China has long prized collective thinking and action. An old saying has it, "無重至禍不單行" - "a single day of winter will not make three feet of ice." But it had been cold for so many years in China. People had starved, people had gone homeless, people had died. There was a great deal of ice.

In 1911, the people rose. They rose with many voices and in conflict, as Nationalist forces and Communist forces began to conflict. And in a few years, the Japanese had begun attacking and had imposed a puppet government on the northern section of China called Manchuria. Everyone fought with everyone. Nationalists and Communists cooperated to attack the Japanese puppets, and then betrayed each other. When the war ended and the Japanese and puppets were gone, there was a full war in a way that had not been seen in China for many centuries.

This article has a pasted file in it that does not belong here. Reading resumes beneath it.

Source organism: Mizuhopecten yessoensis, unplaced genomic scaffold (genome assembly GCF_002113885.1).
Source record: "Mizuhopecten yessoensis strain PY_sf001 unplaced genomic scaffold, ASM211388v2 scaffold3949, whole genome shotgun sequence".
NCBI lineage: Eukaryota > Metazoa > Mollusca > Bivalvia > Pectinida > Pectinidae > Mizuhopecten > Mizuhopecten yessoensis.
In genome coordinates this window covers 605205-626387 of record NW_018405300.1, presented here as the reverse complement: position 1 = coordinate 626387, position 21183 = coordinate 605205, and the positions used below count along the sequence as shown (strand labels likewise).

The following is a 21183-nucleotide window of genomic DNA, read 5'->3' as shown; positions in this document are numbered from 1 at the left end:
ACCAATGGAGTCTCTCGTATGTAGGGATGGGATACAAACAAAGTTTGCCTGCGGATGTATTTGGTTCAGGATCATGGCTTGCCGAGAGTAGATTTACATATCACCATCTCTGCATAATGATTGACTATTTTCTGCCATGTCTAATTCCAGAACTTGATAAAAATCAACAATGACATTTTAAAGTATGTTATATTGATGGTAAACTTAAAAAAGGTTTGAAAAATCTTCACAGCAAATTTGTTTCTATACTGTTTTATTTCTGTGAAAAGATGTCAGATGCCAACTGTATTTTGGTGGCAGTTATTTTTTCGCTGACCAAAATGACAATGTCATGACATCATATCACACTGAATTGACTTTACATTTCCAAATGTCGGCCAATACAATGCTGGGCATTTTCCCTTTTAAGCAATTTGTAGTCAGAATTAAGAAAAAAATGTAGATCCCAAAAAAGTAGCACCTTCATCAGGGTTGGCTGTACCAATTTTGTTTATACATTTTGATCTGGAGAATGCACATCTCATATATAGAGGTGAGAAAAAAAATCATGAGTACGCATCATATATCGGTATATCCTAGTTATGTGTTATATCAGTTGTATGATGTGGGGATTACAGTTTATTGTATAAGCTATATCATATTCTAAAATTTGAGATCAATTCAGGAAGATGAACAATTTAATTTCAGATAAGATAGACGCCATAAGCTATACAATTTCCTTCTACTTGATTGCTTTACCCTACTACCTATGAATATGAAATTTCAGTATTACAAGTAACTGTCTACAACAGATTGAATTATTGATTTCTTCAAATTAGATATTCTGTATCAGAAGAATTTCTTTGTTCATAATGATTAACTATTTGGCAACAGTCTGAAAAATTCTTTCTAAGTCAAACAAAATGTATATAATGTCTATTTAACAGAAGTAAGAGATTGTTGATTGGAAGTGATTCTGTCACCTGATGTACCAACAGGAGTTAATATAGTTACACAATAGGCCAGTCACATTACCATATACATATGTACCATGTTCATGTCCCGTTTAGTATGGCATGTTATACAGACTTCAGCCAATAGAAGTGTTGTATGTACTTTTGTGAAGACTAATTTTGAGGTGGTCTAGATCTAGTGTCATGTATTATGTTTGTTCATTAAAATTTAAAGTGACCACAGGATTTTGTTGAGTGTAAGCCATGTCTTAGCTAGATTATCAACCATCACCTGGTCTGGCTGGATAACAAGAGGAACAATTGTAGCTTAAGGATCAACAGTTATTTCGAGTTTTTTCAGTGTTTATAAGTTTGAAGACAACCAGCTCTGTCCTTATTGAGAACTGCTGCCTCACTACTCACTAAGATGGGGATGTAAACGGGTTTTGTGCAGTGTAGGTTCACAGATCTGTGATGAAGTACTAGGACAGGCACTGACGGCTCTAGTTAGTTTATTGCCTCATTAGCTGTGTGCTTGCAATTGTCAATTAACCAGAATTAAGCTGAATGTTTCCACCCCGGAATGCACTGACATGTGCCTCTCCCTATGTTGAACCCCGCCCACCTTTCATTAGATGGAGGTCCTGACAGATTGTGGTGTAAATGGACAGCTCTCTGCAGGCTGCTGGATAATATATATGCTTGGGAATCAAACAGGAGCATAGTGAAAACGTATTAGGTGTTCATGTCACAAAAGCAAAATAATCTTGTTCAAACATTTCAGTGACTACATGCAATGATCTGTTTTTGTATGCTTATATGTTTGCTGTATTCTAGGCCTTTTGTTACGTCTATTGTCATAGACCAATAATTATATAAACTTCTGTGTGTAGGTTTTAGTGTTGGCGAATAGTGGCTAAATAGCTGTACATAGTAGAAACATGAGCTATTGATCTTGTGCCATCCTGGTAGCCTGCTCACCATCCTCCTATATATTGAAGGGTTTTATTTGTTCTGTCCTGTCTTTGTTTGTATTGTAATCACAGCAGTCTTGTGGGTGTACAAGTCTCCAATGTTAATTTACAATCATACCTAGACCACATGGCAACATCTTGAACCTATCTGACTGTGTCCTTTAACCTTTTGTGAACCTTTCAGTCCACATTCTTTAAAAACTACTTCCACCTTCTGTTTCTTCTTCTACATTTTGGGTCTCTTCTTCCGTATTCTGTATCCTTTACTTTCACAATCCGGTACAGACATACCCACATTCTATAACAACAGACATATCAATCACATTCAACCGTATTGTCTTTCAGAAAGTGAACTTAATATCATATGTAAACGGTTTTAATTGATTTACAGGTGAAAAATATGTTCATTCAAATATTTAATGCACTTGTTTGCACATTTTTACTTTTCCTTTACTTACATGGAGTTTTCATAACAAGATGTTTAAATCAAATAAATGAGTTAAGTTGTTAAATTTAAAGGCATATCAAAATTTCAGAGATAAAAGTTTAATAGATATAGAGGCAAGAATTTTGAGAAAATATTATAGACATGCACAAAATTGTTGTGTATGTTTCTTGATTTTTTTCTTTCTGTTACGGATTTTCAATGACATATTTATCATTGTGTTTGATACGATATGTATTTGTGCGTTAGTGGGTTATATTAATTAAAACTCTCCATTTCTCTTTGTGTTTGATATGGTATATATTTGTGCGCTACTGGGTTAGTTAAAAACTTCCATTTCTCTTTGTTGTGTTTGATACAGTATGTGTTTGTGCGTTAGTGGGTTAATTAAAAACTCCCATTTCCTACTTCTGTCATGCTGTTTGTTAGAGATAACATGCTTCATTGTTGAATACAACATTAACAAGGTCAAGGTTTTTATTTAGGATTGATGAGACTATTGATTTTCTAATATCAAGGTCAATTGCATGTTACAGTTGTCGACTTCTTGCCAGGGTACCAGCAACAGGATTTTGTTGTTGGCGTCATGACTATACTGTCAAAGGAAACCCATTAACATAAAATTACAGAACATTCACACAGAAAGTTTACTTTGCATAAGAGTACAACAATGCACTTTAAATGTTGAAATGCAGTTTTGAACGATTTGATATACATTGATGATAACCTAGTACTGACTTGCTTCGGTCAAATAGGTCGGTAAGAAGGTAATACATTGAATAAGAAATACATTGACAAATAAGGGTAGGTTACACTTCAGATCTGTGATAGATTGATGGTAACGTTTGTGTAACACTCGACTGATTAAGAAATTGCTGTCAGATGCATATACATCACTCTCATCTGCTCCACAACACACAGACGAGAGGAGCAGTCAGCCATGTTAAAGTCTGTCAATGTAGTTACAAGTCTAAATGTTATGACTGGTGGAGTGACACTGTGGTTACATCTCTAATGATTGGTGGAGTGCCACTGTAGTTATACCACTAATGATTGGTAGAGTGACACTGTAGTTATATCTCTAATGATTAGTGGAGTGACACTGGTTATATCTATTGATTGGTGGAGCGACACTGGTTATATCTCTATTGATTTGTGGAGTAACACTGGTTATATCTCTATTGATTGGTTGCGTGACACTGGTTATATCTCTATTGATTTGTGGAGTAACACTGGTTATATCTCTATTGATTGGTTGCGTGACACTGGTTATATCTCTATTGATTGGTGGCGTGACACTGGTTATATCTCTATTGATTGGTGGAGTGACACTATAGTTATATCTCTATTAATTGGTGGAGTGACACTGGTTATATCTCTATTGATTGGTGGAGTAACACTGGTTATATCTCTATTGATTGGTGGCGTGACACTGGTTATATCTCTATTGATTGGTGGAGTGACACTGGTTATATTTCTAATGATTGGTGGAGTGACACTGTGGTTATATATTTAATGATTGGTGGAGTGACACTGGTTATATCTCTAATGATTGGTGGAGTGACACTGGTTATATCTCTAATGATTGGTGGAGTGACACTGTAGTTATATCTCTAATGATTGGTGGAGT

The conflict ended in 1949, finally, when Chiang Kai-shek fled with the remains of his Nationalist forces. Mao Zedong, head of the Communist Party of China, took control, and the People's Republic of China coalesced. The capital was Beijing, and it was stripped of ancient things and false things and filled with monuments to new leaders and new ideals and new lies.

The last Emperor of China, the reigning ruler Aisin-Gioro Pu yi of the Qing Dynasty, was humbled by the changes. His Empire fell, was torn, was attacked, and finally wholly remade. He had been seized by the revolutionaries and the Japanese and the Russian Communists and then finally his own people. He was set to work in a university's botanical garden, turning the earth slowly with a spade. Mao rose like a dragon, and all of China was reshaped to his desires. Mao was China.

Beijing flourished.


And so on the tenth day: the Great Wall of China.

It's something like 5,000 miles long - in several sections - built between the fifth and second centuries B.C.E. Millions labored to build it. Hundreds of thousands died in the process. When it comes to world monuments, it stands almost alone in fame and prestige and grandeur.